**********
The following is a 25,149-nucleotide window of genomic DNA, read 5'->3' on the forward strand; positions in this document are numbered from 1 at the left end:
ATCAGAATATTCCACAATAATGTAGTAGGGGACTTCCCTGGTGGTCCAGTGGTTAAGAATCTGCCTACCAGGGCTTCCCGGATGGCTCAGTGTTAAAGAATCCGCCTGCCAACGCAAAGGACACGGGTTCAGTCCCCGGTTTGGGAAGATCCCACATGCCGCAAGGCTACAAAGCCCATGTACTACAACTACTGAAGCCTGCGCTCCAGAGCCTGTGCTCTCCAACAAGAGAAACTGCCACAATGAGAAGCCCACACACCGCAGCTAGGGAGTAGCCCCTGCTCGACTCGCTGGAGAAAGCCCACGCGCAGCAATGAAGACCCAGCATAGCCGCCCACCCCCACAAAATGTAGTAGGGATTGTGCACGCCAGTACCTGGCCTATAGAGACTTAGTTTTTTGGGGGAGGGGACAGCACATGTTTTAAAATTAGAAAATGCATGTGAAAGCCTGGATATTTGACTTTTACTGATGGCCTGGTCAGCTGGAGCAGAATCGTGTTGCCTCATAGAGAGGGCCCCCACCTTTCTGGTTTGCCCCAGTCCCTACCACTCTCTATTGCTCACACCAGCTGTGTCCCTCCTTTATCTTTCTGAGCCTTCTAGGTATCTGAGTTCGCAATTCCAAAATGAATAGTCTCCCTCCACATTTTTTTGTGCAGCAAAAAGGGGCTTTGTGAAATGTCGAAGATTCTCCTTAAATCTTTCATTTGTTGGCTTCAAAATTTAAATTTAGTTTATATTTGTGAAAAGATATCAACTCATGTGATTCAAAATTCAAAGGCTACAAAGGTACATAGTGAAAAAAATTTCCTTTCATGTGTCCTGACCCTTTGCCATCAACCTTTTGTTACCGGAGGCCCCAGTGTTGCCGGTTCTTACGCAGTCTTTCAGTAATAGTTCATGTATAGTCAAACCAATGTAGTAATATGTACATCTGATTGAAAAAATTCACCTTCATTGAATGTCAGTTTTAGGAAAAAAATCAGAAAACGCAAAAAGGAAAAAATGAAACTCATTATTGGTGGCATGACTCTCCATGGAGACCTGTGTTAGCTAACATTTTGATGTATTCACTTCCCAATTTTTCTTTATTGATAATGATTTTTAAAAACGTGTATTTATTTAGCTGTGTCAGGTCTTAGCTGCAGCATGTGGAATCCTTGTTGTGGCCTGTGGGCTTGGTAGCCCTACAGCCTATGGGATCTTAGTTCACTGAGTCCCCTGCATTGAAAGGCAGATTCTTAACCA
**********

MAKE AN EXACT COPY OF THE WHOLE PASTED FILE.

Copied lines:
The following is a 25,149-nucleotide window of genomic DNA, read 5'->3' on the forward strand; positions in this document are numbered from 1 at the left end:
ATCAGAATATTCCACAATAATGTAGTAGGGGACTTCCCTGGTGGTCCAGTGGTTAAGAATCTGCCTACCAGGGCTTCCCGGATGGCTCAGTGTTAAAGAATCCGCCTGCCAACGCAAAGGACACGGGTTCAGTCCCCGGTTTGGGAAGATCCCACATGCCGCAAGGCTACAAAGCCCATGTACTACAACTACTGAAGCCTGCGCTCCAGAGCCTGTGCTCTCCAACAAGAGAAACTGCCACAATGAGAAGCCCACACACCGCAGCTAGGGAGTAGCCCCTGCTCGACTCGCTGGAGAAAGCCCACGCGCAGCAATGAAGACCCAGCATAGCCGCCCACCCCCACAAAATGTAGTAGGGATTGTGCACGCCAGTACCTGGCCTATAGAGACTTAGTTTTTTGGGGGAGGGGACAGCACATGTTTTAAAATTAGAAAATGCATGTGAAAGCCTGGATATTTGACTTTTACTGATGGCCTGGTCAGCTGGAGCAGAATCGTGTTGCCTCATAGAGAGGGCCCCCACCTTTCTGGTTTGCCCCAGTCCCTACCACTCTCTATTGCTCACACCAGCTGTGTCCCTCCTTTATCTTTCTGAGCCTTCTAGGTATCTGAGTTCGCAATTCCAAAATGAATAGTCTCCCTCCACATTTTTTTGTGCAGCAAAAAGGGGCTTTGTGAAATGTCGAAGATTCTCCTTAAATCTTTCATTTGTTGGCTTCAAAATTTAAATTTAGTTTATATTTGTGAAAAGATATCAACTCATGTGATTCAAAATTCAAAGGCTACAAAGGTACATAGTGAAAAAAATTTCCTTTCATGTGTCCTGACCCTTTGCCATCAACCTTTTGTTACCGGAGGCCCCAGTGTTGCCGGTTCTTACGCAGTCTTTCAGTAATAGTTCATGTATAGTCAAACCAATGTAGTAATATGTACATCTGATTGAAAAAATTCACCTTCATTGAATGTCAGTTTTAGGAAAAAAATCAGAAAACGCAAAAAGGAAAAAATGAAACTCATTATTGGTGGCATGACTCTCCATGGAGACCTGTGTTAGCTAACATTTTGATGTATTCACTTCCCAATTTTTCTTTATTGATAATGATTTTTAAAAACGTGTATTTATTTAGCTGTGTCAGGTCTTAGCTGCAGCATGTGGAATCCTTGTTGTGGCCTGTGGGCTTGGTAGCCCTACAGCCTATGGGATCTTAGTTCACTGAGTCCCCTGCATTGAAAGGCAGATTCTTAACCA